Rags to riches
Posted Sunday, April 24 2011 at 18:00
- He worked as a farm hand to get money for training kit and other basic needs, but now, Boston Marathon champion Mutai is a millionaire!
Geoffrey Kiprono Mutai’s script reads like that of most Kenyan world-beating runners - that he overcame hardship to conquer the world.
But the new Boston Marathon champion’s story is not another cliche, and offers a lot of renewed hope to fresh, upcoming athletes.
Born of peasant farmers in Mumberes village of Koibatek District, Mutai’s family could hardly afford sugar, which made him endure sugar-less tea and porridge, a situation that encouraged him to train harder and run faster to earn money from the athletics, just like he had seen many of his neighbours and other great Kenyans do.
It is normal for one to train and get back to tiresome farm duties daily, but it was determination to uplift his “sugar-less” home that slid Mutai into global glory.
The 29-year-old Mutai started running in 1994 while a Standard Four pupil at Tuiyotich Primary School in Nakuru.
As a young boy – and given that he was dreaming of a way to deliver his family from the quagmire of poverty – Mutai had unbridled love for athletics.
He could sneak away from home with his peers, walk to the nearby Mumberes Trading Centre in Timboroa to watch the 1992 Barcelona Olympic Games athletics competition, paying what was then a staggering Sh5 fee to follow the Games on a black and white TV set.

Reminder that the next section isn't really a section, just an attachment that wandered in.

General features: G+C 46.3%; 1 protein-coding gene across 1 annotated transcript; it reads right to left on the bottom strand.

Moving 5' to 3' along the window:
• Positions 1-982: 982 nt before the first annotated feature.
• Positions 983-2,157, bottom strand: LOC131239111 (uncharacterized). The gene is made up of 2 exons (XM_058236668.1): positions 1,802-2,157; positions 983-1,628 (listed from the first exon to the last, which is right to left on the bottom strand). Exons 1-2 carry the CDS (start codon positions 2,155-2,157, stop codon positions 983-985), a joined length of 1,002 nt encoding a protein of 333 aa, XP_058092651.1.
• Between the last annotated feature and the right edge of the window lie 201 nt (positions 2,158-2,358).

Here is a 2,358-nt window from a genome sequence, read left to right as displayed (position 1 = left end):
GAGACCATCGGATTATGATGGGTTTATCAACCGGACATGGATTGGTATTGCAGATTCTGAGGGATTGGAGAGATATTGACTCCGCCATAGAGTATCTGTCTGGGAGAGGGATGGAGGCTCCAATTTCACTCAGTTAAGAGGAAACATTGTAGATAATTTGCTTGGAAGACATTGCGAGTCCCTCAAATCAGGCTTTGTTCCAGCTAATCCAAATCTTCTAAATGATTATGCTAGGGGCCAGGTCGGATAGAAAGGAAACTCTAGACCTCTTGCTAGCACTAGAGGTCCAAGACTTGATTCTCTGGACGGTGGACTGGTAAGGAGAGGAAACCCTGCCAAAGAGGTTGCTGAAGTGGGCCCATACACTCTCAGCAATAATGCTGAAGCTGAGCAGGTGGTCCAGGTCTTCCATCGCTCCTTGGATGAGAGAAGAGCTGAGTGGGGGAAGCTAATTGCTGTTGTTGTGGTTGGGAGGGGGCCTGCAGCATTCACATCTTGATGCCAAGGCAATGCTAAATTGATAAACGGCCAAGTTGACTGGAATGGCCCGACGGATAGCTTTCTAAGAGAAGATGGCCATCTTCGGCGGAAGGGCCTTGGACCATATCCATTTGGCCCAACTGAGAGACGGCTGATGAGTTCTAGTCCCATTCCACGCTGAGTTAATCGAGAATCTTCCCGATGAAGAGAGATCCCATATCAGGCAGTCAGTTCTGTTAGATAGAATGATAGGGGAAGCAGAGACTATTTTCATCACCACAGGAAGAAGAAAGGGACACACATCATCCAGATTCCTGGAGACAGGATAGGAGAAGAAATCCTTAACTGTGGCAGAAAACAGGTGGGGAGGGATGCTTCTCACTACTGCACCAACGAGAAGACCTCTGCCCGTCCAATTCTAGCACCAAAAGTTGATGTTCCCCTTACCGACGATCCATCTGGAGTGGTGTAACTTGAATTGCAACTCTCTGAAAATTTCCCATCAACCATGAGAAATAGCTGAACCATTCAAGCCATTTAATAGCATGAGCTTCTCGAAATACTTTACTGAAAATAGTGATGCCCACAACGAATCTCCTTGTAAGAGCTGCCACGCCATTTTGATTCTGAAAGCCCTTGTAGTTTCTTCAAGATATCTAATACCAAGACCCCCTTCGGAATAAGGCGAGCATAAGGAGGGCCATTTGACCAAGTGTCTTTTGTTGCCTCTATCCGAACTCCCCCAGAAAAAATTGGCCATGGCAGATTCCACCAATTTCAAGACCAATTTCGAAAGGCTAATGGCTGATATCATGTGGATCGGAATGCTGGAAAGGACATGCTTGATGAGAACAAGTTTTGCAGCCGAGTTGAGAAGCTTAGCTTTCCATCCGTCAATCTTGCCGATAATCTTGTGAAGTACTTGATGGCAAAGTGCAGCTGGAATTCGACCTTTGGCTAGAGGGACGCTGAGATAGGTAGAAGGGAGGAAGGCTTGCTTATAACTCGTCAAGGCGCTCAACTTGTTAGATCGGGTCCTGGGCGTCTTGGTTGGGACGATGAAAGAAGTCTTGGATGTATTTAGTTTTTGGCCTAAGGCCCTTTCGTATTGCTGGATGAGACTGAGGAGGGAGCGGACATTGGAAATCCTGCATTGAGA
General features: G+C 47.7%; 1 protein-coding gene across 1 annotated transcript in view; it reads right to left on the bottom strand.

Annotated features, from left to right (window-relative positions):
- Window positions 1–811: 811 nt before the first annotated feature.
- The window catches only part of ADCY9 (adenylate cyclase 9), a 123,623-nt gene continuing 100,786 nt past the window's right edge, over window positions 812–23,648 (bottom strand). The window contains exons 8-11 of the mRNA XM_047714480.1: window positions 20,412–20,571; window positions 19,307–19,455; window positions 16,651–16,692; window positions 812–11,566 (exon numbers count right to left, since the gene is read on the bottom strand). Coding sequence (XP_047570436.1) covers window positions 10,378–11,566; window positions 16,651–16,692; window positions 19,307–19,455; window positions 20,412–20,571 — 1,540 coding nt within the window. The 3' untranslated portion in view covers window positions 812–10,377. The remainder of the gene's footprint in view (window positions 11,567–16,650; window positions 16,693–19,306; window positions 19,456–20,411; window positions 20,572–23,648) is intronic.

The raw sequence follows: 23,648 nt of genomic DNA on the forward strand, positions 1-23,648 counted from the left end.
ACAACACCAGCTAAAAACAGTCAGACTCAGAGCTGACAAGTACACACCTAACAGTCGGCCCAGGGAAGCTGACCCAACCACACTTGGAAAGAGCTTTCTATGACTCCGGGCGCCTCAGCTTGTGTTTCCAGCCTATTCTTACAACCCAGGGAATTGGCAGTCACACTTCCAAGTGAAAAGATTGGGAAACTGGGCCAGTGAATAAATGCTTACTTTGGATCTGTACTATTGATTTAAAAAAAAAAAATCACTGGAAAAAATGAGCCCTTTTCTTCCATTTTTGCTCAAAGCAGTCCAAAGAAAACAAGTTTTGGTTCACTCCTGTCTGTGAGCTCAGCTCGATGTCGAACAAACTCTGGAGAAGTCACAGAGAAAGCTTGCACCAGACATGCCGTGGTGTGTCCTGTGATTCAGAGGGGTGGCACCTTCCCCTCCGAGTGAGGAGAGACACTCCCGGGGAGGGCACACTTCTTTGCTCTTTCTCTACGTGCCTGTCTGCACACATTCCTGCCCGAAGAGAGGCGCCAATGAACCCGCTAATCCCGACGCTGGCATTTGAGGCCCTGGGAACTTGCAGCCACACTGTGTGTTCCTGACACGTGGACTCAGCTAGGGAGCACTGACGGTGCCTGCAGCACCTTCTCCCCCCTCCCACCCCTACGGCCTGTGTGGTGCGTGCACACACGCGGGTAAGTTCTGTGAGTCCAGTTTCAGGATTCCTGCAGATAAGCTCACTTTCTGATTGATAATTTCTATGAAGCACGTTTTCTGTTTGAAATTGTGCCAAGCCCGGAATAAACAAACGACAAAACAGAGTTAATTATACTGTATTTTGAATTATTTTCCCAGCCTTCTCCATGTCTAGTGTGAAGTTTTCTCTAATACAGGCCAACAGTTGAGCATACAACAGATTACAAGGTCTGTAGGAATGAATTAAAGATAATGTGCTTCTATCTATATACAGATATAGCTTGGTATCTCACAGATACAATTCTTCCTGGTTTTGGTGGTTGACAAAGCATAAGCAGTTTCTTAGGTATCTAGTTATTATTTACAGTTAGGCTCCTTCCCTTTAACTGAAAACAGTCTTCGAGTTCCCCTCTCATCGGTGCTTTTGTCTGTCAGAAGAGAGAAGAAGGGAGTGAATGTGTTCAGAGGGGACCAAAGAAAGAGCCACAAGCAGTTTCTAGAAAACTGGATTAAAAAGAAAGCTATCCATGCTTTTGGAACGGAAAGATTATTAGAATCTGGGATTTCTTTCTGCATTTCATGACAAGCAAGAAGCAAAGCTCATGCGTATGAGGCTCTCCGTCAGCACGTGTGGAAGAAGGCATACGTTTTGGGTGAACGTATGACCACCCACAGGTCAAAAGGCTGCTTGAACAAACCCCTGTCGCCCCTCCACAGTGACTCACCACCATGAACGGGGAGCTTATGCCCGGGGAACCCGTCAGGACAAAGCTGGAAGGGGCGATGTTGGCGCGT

“I could watch and then experiment their (athletes’) running styles. I loved it,” said Mutai. “Unfortunately, I did not perform well at the school competitions.”
The first born in a family of 11 says he used to hear of veterans, including trailblazers Kipchoge Keino and Ben Jipcho, on radio and from his relatives and he kept dreaming of conquering the world too.
He sat for his Kenya Certificate of Primary Schools Examinations in 1998 and passed well but the abject poverty in his family denied him entry into secondary school.
“We faced school fees hitches. But we had to accept the situation,” said Mutai on arrival in Eldoret last week after running the fastest marathon of all time in Boston last Monday, clocking 2:03.02.
“I remained with the running option only, and my speciality was the long distance.”
Mutai worked as a labourer on his neighbour’s farms, tilling the land to earn a living and get money to buy his training kit and basic needs to the family.
In 1999, he entered into an agreement to weed someone’s farm and get a passport processing fee in return. He woke up early in the mornings for long runs and returned home to prepare for farm duties.
While mixing the two tasks, locals mocked him and even advised him to discontinue running and instead concentrate on the farms as the workload was hectic.
But the highly religious runner set his sights firmly on putting on the national colours and in 2002, he qualified for the World Junior Championships in Kingston, Jamaica, in the 3,000m steeplechase. But since he never had a birth certificate, his dream to board a plane crash-landed.
In 2004, he picked up a tendon injury that ruled him out for the entire season.
Later, he was fortunate to secure a contract at the Kenya Power and Lighting Company as a general worker in Nakuru.